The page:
Mary Seeger O’Boyle Postdoctoral Fellow and Department of Religion, 2022-2023 to 2023-2024
- DegreePh.D., Theology, University of Oxford, 2019DissertationReligion and Nation: An Exercise in Comparative Political Theology with Special Reference to Christos Yannaras and Sri AurobindoResearch ProjectThe Category of Religion as an Instrument of Liberation from Colonialism: Greece and India
Pavlo Smytsnyuk specializes in political theology and religious nationalism in modern Orthodoxy and neo-Hinduism. In particular, he is interested in how the dichotomy between the religious and political manifests itself outside of the Western context. His research explores how non-Western, especially Orthodox, traditions deal creatively with the category of religion (as separated from the political), and how holistic theological-political narratives make space for violence. From 2019-2022, Pavlo was the Director of the Institute of Ecumenical Studies and a Senior Lecturer at the Ukrainian Catholic University in Lviv, Ukraine. He has spearheaded several internationally-collaborative projects, secured research grants, and designed a range of courses at the intersection between theology, politics and ethics. Pavlo studied philosophy and theology in Rome, Athens and St Petersburg, and holds a Doctorate from Oxford.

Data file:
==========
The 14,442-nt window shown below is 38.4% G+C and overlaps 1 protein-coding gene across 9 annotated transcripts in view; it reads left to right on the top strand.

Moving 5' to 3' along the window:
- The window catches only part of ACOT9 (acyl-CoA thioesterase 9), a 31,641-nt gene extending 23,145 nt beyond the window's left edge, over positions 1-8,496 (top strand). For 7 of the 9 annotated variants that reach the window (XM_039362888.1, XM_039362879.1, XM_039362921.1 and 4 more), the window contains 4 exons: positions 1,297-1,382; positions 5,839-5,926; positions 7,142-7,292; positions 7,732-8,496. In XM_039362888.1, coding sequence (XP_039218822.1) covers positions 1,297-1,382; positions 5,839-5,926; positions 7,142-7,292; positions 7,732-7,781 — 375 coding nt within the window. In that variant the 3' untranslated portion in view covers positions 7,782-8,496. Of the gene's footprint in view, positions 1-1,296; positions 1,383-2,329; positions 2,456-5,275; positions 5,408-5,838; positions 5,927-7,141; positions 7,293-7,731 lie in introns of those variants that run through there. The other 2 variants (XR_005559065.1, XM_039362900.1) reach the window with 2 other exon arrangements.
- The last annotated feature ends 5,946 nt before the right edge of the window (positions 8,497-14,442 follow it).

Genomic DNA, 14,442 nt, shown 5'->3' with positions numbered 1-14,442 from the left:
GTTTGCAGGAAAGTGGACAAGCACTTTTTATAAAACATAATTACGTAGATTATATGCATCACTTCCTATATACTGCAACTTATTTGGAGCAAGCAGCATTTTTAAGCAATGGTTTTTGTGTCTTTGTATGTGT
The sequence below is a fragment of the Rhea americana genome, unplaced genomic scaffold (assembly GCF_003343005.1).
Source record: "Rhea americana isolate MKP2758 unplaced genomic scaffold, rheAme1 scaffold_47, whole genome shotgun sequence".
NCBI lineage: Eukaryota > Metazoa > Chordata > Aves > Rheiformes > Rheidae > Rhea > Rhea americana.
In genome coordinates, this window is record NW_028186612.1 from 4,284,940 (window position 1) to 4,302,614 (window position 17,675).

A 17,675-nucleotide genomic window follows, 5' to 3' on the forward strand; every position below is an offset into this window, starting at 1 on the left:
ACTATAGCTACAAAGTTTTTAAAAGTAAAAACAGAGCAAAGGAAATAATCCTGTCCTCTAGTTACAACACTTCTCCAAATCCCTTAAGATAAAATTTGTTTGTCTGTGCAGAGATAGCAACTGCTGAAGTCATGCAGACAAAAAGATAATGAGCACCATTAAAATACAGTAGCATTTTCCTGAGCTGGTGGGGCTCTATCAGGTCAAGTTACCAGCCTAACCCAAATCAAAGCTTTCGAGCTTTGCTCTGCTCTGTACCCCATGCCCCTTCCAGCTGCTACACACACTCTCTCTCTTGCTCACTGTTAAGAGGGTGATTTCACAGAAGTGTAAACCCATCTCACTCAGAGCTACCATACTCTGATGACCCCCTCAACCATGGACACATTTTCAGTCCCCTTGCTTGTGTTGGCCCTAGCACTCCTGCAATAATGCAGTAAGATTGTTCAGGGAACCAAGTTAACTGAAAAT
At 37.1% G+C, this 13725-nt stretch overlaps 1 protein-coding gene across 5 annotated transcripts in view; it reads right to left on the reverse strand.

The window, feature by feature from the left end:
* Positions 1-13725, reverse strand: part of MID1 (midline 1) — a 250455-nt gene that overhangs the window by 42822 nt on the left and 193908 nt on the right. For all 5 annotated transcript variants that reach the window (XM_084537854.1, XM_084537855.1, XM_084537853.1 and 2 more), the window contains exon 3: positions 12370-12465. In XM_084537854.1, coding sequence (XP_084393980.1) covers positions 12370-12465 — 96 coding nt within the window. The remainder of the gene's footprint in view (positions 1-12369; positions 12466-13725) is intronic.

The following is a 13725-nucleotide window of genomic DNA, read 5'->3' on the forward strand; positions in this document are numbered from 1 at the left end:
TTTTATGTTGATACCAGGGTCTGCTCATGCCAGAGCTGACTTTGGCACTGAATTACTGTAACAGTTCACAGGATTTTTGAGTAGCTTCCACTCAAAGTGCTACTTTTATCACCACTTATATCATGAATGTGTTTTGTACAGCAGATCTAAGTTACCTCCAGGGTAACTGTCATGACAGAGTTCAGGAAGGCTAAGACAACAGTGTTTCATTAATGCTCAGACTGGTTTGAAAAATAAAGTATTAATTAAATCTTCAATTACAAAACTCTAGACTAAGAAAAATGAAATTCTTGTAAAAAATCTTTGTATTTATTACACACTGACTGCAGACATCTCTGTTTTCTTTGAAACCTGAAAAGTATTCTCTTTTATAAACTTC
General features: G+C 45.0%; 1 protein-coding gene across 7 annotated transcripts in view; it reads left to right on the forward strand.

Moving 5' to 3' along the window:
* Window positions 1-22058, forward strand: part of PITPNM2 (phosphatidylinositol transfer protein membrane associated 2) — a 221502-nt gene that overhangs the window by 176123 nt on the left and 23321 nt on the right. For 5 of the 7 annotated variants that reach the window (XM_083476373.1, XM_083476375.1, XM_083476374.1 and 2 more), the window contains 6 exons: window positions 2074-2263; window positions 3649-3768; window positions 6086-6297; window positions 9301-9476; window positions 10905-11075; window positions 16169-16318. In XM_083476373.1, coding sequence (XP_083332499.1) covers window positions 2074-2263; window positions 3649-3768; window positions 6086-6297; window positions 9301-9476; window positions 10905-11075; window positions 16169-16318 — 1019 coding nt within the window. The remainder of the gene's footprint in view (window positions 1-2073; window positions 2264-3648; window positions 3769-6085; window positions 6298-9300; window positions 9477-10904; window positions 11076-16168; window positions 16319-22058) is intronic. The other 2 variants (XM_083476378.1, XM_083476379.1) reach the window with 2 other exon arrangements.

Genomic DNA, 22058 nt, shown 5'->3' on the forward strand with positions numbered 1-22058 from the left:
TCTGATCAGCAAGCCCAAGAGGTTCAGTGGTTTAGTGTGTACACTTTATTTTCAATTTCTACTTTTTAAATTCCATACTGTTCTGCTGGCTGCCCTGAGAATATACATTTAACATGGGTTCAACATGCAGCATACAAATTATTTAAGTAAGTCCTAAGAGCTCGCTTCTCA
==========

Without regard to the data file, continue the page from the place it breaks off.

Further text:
About the Research Project
The Category of Religion as an Instrument of Liberation from Colonialism: Greece and India
Pavlo’s book project, The Category of Religion as an Instrument of Liberation from Colonialism: Greece and India, approaches Christos Yannaras, a prominent modern Greek Orthodox thinker, through a postcolonial lens, and, more specifically, through a comparison with the Hindu nationalist and mystic Sri Aurobindo. Pavlo points out how Yannaras challenges modernity’s secular paradigm, and serves as a ‘test case,’ wherein both modern and anti-modern paradigms coexist in tension. Pavlo argues that defending a particular tradition in an asymmetrically Westernized world, occasionally leads to imagining a given tradition in a selective, homogenous, and idealistic way. Taking Yannaras’ approach to the Greek Classical tradition as an example, the project demonstrates how engaging polemically with Western Christianity, can lead to ‘forgetting’ parts of one’s own heritage, and to nostalgia for a history that never was.